One of the best features of Point Reyes National Seashore is 80+ miles of undeveloped coastline and adjacent waters that support protected habitat, breeding grounds, and migration routes for a variety of marine mammals including the Harbor seal (Phoca vitulina). With an estimated 7,000 individuals, Point Reyes National Seashore easily boasts the largest concentration of harbor seals in the State of California.
Commonly referred to as "sea calves," or "sea dogs," harbor seals are considered true seals, with no ear tufts and no elongated fore flippers like sea lions. This smaller seal species typically breeds and feeds in the same area throughout the year. They generally do not live longer than thirty years and females tend to outlive males, though both genders incur their highest mortality rate during the first few months after birth. Male and female harbor seals are of similar coloration and size with a length of 5 feet and weight of up to 250 lbs. Their coat (pelage) color is typically a light beige with dark spots although some individuals have a reversed pattern of mostly black or dark brown with white spots. Occasionally a "red coat" harbor seal may be seen. The red pelage coloration may result from deposits of precipitated iron oxide on the hair. In water, harbor seals use their hind flippers for propulsion, while on land their method of locomotion is a caterpillar-like undulation utilizing their fore flippers for momentum.
Harbor seals may inhabit shallow areas of estuaries, rivers, and places where sandbars, beaches, or rocks are uncovered at low tide. Harbor seals use a variety of sites to rest or "haul-out" along coastal and inland waters to get warm and conserve energy. They prefer gently sloped beaches and low-lying flat spots since unlike their cousin the sea lion, a seal is unable to rotate its hind flippers underneath its body for greater locomotion on land. Harbor seals are carinovores, but are known to be opportunistic feeders. Their diet varies from one area to another and throughout the year depending on prey availability, and includes a wide variety of fishes and cephalopods. They generally feed close to shore or in shallow waters, and may feed at specific or preferred sites on a regular basis.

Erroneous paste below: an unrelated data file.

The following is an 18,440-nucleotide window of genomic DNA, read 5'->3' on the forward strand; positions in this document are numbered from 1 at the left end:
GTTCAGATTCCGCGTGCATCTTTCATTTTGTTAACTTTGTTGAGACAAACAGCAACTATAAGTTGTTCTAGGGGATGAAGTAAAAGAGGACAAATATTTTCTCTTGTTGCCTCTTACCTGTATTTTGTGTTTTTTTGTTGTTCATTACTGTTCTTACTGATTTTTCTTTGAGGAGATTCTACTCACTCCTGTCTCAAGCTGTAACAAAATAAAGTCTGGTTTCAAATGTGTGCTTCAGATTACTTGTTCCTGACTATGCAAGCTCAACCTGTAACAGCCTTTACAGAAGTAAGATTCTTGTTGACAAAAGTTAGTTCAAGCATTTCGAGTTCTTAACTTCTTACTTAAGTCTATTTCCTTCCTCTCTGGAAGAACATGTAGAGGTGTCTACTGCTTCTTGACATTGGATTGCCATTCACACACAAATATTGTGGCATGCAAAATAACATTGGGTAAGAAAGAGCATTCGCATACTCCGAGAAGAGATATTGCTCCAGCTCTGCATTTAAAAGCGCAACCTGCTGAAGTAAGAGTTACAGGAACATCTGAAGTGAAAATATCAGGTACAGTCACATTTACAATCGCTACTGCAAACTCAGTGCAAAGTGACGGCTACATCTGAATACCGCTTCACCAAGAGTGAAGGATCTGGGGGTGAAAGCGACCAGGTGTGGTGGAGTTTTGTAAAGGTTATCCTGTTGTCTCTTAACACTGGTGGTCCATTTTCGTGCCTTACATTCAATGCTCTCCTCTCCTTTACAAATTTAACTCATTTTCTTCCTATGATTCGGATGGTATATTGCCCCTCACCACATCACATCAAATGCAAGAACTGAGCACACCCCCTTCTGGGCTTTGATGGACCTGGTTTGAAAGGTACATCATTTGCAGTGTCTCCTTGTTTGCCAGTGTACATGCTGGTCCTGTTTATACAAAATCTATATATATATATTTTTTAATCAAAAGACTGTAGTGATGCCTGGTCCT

At Point Reyes, pups are generally born in the spring, which the park observes with special closures March 1 - June 30. Females produce one pup per year, beginning at age four or five. The majority of pups are born at protected haul-out sites but a female may give birth anywhere with easy access to the water's edge. Pups are precocial at birth, capable of swimming and following their mother into the water immediately after birth. Nursing pups remain with their mothers for about 4 to 6 weeks and then are weaned to forage and survive on their own. A nursing pup may triple its birth weight by the time it is weaned and uses its stored fat reserves as it learns to feed on its own. Pups frequently call to their mother with a sheep-like "m-a-a-a"; adults make a variety of sounds including grunts, growls and barks.
Common threats to the species include predation, disease, changes in food supply, disturbance to haul-out sites by commercial and recreational use, ship or boat injuries, and environmental changes such as rising sea levels. Marine mammals, including harbor seals, are protected under the Marine Mammal Protection Act of 1972 which makes it illegal to hunt, harm or harass any species of marine mammal in U.S. waters. Please stay at least 200 feet away from any marine mammal. If you find an injured or sick seal, you may report it to the Marine Mammal Center by calling 415-289-SEAL (7325), but please do not approach it.
Best Time to View
Year-round, breeding season March 1 - June 30
Best Place to View
Depending on the season and weather, park visitors have an opportunity see these majestic mammals from various overlooks, but make sure to bring binoculars for the best viewing opportunity. Since harbor seals are residents of Point Reyes they may be sighted year-round both on land and in the ocean surrounding the park. The best viewing sites are Sunset Beach, Drake's Estero, Bolinas Lagoon and by kayak along Tomales Bay. Avoid areas closed to visitors during the breeding season (March 1 - June 30) including areas in Drakes Estero and on Tomales Bay.
Become a Harbor Seal Monitoring Docent at Point Reyes National Seashore. Volunteers monitor the population of harbor seals in spring and summer. The data that they gather help scientists follow trends in the population, assess their health, identify disturbances to the harbor seals and protect, and preserve this valuable resource. Contact Sarah Codde at (415) 464.5210 or send an email.
Harbor Seal Resources